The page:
Other language combinations are generally used where the reader or family members are not fluent in English or where most members of a congregation are bilingual and often switch between languages in ordinary conversation, such as a predominantly Hispanic congregation in the United States.
An amplified Bible is another aid at overcoming difficulties in translation.
It was the first to be published and I think represents the goals of the series best.
God’s Word Alone is a bit lengthy, though to be fair, Matthew Barrett tries to cover quite a bit of ground.
The Naves Topical Bible, Easton's Topical Bible and Zondervan Topical Bible are common examples of this. These are usually limited to some combination of the King James Version, NIV, New American Standard Bible (NASB) and the New King James Version (NKJV).
There are no true parallel version Bibles, i.e., you won't find a Bible that has the Protestant Bible in one column and the Jehovah's Witnesses New World Translation or the Mormon "translation" of Joseph Smith, Jr. A parallel languages Bible presents the text in English, with the Hebrew and/or Greek text in parallel columns.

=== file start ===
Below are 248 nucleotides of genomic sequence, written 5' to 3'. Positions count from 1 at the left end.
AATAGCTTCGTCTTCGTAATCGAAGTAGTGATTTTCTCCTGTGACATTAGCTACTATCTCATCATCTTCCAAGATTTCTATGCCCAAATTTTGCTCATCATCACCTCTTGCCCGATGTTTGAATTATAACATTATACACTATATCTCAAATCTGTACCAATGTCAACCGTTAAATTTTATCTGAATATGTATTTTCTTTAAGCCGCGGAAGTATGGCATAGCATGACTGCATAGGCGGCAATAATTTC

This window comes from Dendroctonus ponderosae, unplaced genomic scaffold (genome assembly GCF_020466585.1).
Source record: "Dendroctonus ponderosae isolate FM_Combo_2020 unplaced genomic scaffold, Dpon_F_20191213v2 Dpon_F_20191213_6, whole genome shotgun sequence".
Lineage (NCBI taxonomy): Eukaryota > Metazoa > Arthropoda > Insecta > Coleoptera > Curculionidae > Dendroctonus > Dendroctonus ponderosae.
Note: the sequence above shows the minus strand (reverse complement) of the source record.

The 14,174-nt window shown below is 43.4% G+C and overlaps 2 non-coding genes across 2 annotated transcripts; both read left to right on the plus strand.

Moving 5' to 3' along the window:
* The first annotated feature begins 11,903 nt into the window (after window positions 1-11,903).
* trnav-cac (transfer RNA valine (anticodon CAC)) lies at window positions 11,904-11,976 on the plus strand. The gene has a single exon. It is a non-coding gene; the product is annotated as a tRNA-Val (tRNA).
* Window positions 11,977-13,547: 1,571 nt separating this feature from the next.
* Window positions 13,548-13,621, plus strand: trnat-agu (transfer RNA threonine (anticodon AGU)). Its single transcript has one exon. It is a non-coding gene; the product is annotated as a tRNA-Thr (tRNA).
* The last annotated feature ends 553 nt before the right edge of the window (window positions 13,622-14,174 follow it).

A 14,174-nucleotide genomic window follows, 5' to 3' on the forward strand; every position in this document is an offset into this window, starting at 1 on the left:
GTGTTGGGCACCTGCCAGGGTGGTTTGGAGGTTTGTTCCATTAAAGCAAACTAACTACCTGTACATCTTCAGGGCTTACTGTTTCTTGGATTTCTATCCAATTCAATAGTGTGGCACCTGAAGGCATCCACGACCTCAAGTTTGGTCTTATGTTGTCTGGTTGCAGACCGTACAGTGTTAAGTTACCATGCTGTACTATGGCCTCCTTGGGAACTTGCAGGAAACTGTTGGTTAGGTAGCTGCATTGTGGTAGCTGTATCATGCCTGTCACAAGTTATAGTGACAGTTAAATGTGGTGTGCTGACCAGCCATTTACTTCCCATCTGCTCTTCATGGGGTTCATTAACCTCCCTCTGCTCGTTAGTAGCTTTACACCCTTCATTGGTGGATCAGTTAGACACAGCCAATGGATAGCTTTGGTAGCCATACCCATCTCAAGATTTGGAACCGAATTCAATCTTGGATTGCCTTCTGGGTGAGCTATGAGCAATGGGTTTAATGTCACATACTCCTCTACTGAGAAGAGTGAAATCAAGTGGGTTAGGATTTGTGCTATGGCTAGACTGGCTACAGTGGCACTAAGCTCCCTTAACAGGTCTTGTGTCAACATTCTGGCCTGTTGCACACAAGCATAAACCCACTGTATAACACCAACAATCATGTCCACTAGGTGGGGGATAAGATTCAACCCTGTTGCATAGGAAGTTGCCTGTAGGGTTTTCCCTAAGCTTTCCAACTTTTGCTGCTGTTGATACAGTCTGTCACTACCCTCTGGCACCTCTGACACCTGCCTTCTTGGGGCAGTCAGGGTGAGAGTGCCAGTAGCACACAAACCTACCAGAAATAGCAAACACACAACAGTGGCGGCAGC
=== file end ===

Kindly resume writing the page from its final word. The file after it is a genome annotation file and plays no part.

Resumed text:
yet he still claimed that he did a "corrected" translation.
"Exodus" is a Latin word derived from Greek the name given to the book by those who translated it into Greek.
The word means "exit," "departure" (see Lk ; Heb ).
But, for comparison sake, you can see how it stacks up against the other titles in the series.
I posted a few thoughts on God’s Glory Alone, and I’m just getting into Christ Alone and Grace Alone.
The goal here is to tell you what each study Bible does best, giving you the information, so you can determine which one best meets your needs.